Cape Carteret, a cozy little coastal retreat, tucked up against Bogue Sound on the mainland just across the Atlantic Intracoastal Waterway from Emerald Isle...
Our clan has been retreating to our own special corner of the neighborhood there for generations, just a couple of blocks over and a couple of blocks back from the old ferry landing, right at the end of Live Oak Drive.
It's a pretty humble place, as far as vacation destinations go, with an eclectic mix of year-round residents and vacationers, and an equally eclectic assortment of dwellings, from tiny trailers to cottages or "beach houses," as we've always referred to the cottage there on Live Oak. Back in our early days there, the street wasn't even paved, and it ended rather abruptly in a greenbrier thicket filled with all manner of coastal shrubs and towering old pines.
There are a few more "nice" houses now, and not many vacant lots left, but it is still the perfect little getaway for folks seeking a few days of peace and quiet and sanctuary from the busy-ness back home;
sanctuary too, as long as I can remember, for the birds.
Cape Carteret advertises itself as a bird sanctuary on the signs welcoming you to town, and that it is... Hoot Owl Karma has shared our experiences with Cape Carteret's birds in the past, and our visit this weekend reassured us that the birds are doing just fine.
We awoke on Easter morning to a glorious chorus of birdsong to rival any heavenly choir, and a leisurely stroll down to the water by the light of the just-risen sun found us in the company of brown thrashers, northern cardinals, gray catbirds, eastern bluebirds, yellow-shafted flickers, red-bellied woodpeckers, blue jays, northern mockingbirds, boat-tailed grackles, mourning doves and European starlings, just to name a few!
And as we were wrapping up a photo op with this female northern cardinal, striking a classic pose in the lower limbs of a scraggly old dogwood, we heard quite a ruckus resonating from the rotting trunk beyond...
as this big old pileated woodpecker furiously attacked the dying wood!
We've had a few run-ins with this magnificent woodpecker before, but none quite this up-close and personal, so we paused for a few moments to admire his work.
Unfortunately, these are not moving pictures, nor did we record any sound, so you'll have to take our word for what a dynamic scene unfolded before us - wood chips and dust filled the air as this largest of North American woodpeckers hammered the old dogwood with its sturdy and resilient bill.
Leaning back ridiculously, perilously, awkwardly far, balanced only by its lengthy tail feathers, then rock(et)ing forward with all its might, triggering another shower of chips, before pausing to inspect its progress.
This particular excavation was a mere meter above the ground, so we're pretty sure this big fellow was prospecting for food, not excavating a nest cavity.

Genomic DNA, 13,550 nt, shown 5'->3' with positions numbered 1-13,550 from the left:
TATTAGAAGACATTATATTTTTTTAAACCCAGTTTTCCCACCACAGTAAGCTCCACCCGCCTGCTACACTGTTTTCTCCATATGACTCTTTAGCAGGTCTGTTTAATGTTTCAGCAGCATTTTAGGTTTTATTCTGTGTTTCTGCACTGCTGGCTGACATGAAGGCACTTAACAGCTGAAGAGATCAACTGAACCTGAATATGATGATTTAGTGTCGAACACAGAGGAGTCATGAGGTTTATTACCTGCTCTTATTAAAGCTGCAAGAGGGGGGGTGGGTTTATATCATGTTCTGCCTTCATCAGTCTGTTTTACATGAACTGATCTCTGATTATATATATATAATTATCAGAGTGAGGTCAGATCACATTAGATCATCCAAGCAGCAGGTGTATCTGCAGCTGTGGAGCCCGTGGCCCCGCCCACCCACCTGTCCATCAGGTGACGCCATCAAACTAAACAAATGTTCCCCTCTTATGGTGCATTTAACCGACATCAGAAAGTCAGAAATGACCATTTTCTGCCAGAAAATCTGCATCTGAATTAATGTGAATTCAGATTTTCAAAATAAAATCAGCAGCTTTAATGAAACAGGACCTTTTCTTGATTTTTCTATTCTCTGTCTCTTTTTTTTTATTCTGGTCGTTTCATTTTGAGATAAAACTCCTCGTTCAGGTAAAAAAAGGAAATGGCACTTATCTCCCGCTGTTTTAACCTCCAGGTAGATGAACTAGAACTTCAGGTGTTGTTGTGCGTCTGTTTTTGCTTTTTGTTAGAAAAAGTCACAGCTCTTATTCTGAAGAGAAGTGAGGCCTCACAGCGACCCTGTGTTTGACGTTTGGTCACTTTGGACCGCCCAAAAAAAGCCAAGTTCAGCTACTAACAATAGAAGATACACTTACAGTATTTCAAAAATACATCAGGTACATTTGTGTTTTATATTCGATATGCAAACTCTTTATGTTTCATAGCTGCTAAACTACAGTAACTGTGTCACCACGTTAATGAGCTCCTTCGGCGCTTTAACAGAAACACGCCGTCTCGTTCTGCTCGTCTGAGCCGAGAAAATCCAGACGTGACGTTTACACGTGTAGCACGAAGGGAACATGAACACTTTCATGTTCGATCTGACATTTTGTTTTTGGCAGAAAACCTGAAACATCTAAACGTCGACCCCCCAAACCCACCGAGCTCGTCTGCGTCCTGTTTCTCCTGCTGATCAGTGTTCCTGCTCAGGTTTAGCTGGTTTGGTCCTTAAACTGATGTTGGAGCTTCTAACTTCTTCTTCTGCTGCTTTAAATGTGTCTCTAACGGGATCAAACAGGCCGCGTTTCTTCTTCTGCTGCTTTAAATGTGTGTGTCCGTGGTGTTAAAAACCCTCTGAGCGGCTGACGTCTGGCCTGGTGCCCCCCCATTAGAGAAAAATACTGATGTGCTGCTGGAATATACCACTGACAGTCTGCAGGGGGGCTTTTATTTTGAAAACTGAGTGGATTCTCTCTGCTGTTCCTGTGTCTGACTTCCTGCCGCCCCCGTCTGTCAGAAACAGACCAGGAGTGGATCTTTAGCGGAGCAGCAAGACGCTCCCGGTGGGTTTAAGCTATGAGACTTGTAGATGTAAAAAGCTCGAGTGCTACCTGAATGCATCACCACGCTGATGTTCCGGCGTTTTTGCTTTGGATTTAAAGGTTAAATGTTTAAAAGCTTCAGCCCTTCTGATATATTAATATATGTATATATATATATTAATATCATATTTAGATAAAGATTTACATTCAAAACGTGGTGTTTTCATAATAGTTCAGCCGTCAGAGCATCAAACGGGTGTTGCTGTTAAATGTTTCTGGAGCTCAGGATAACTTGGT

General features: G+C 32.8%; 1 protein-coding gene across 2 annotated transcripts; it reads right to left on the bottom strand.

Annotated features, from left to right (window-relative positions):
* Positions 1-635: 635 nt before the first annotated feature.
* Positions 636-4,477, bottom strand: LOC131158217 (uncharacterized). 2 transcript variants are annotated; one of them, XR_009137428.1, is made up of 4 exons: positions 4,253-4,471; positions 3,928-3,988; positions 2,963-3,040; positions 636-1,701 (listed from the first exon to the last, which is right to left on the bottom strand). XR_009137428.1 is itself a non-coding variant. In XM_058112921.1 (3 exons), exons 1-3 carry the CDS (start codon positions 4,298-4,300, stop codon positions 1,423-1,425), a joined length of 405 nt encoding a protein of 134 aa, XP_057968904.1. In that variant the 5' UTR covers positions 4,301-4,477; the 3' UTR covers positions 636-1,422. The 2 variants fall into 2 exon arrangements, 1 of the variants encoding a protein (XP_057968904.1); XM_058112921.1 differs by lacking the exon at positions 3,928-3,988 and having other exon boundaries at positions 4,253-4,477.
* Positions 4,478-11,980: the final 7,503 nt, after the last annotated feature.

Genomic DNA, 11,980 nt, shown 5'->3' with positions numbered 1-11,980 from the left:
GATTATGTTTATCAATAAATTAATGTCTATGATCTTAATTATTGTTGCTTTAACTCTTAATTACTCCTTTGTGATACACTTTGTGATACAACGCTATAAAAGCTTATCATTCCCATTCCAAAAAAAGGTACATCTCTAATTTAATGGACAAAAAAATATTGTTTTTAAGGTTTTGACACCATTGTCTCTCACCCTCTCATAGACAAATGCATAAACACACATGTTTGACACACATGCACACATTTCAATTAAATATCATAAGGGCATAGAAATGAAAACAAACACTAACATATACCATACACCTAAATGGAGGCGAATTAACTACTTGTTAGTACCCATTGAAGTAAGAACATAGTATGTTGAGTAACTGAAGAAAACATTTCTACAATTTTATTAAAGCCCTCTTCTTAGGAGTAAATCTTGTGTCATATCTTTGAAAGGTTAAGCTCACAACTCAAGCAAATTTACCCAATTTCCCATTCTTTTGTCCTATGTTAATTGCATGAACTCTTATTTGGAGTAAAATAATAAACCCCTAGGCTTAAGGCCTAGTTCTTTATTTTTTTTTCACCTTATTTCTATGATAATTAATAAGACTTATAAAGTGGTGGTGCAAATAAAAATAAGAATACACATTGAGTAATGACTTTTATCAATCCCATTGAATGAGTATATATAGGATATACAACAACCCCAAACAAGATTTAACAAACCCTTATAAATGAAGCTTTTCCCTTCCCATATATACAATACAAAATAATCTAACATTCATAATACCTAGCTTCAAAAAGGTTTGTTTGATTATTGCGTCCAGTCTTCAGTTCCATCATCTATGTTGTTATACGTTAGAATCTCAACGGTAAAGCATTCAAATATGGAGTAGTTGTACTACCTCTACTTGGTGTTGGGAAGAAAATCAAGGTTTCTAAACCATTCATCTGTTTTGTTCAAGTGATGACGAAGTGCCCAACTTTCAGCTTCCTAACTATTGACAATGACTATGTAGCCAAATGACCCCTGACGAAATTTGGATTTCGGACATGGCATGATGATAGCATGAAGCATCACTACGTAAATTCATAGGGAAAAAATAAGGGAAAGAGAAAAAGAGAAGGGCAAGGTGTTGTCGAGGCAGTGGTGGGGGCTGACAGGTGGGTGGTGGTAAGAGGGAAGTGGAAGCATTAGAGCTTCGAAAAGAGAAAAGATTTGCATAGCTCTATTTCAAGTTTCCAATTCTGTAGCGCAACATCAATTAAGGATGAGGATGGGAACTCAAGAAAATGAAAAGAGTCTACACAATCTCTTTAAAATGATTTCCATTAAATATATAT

In either case, we witnessed the awesome power and efficiency of one of Cape Carteret's big birds, and what a thrilling and wonderful privilege it was.
Hearts still racing with excitement, we headed back home for a bite of breakfast, only to hear this remarkable singer broadcasting from the absolute uppermost branches of a still-leafless oak in the back yard of the beach house. As we sidled over to snap a shot of handsome brown thrasher serenading the entire neighborhood, a subtle movement caught our eye from the direction of the neighbor's house, just beyond the trunk of the oak.
We took a knee in the shadow of the heat pump just before a most amazing creature strode into full view...
another of Cape Carteret's big (heck, this one was downright huge) birds, a gorgeous wild turkey hen.
The morning sun glinted off coppery-bronze body armor, making an outright liar of the field guide author who described the female wild turkey's plumage as "brown".
Motionless but for the twitching of our shutter finger, we watched for a full breathless minute as this magnificent bird foraged it's way across the narrow yard between our beach house and the neighbor's,
never quite stopping, but pausing in its steady progress long enough to pluck a bit of the fresh green grass along the way.
As the wandering wildfowl came fully abreast of our position, it turned its head our way
and held our gaze for a full two seconds, before lengthening its stride and quickening its pace toward the small patch of trees just beyond the basketball goal at the end of Live Oak Drive.
What an awesome Easter morn, communing with our fellow creatures in the peaceful quiet and serenity of the neighborhood we share,
the big birds' sanctuary, and ours.